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Fight Burnout in Social Work

Fight Burnout in Social Work

Question: How many social workers does it take to change a lightbulb?

Answer: I'll do it, but I have 172 other lightbulbs to change first.

Alternate answer: One hundred -- one to change the light bulb and 99 to handle the paperwork.

These are social worker jokes. But if you're a social worker, you know they hold an element of truth, because social workers in all settings often face:

  • Lower pay than they'd like.
  • Long hours that include evenings, weekends and sometimes holidays.
  • Large caseloads.
  • Substantial paperwork demands.
  • Troubled and perhaps even threatening clients of all ages.
  • Less-than-adequate training and supervision.
  • Little or no time or money for professional development.

Perhaps it's no wonder that social workers and similar professionals are at considerable risk of experiencing burnout, which experts Christina Maslach and Michael Leiter, authors of The Truth About Burnout, define as “the index of dislocation between what people are and what they have to do.”

As Maslach and Leiter put it, burnout “represents an erosion in values, dignity, spirit and will -- an erosion of the human soul. It is a malady that spreads gradually and continuously over time, putting people into a downward spiral from which it's hard to recover.”

Do you see yourself in this description? If so, you're vulnerable to burnout. But you can do something about it if you start focusing on and applying psychological, emotional, spiritual and even physical care strategies like these -- all of them recommended and practiced by social workers and other helping professionals:

Set and Pursue Realistic Goals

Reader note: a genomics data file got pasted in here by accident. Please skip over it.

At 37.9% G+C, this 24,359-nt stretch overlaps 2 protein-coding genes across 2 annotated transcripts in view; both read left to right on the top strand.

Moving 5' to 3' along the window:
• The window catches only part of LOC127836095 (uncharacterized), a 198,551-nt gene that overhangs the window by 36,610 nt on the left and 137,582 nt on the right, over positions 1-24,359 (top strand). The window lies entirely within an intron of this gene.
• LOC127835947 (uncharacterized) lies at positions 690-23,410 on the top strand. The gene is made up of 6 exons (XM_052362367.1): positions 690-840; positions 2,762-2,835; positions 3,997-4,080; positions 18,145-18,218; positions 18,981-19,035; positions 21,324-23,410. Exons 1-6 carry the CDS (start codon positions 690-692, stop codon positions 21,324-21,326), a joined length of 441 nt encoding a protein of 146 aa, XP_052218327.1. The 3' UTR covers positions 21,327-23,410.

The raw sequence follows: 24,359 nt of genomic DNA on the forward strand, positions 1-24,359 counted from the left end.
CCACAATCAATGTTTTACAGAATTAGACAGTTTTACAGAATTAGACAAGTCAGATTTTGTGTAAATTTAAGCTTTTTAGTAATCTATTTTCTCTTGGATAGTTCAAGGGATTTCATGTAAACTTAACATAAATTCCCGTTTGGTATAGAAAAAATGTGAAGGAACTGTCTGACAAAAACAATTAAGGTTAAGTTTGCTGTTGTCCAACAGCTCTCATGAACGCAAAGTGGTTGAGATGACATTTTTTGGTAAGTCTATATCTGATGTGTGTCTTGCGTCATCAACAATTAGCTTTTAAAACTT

Educational psychologist Jerry Wilde points out that it can be easy for social workers to expect the world from both themselves and their clients. But that's a setup for perceived failure. “Look for small improvements, because those can and do occur, but we often miss them because our expectations are too high,” writes Wilde in his article, “High-Need Families + Unrealistic Expectations = Burnout.”

Celebrate Small Victories in Your Work

“As helping professionals, we often fall into the trap of feeling that we can't make a difference, because the need we see day to day is so great,” writes social worker Kristin Duare McKinnon in her article, “Coping with Caring -- The Dangers of Chronic Stress and Burnout.” McKinnon points out that the problems you tend to deal with as a social worker have often developed over a period of years, so it's only natural that it may take years to resolve them.

Think Mind, Body and Spirit

We all have psychological, emotional, spiritual and physical needs. But some social workers and similar professionals fall into the trap of focusing almost exclusively on others' needs in these areas at the expense of their own.

Social workers who stay in the field for years or even decades, however, tend to take care of themselves as well as they take care of others. You can do the same. Set -- and obey -- limits on your time and energy.

Learn to Ask for Help, Not Just Offer It

Social workers face a double problem when they're experiencing burnout: They are negatively affected, of course, but as a result, their clients may be as well.

“Since the ability to perceive situations clearly and objectively is pivotal in social work, impairment may compromise performance and thus jeopardize the rights of clients and treatment effectiveness,” according to the National Association of Social Workers, a major professional organization in the social work field.

If you feel you're starting to burn out -- if you're chronically exhausted and increasingly cynical and detached from your work (all signs of burnout, according to Maslach and Leiter) -- seek professional assistance. In the process, you'll help yourself and your clients.

To learn more about burnout among social workers and other helping professionals -- and what you can do to prevent or deal with it -- check out Fried Social Worker, a site with information, self-tests and resources.

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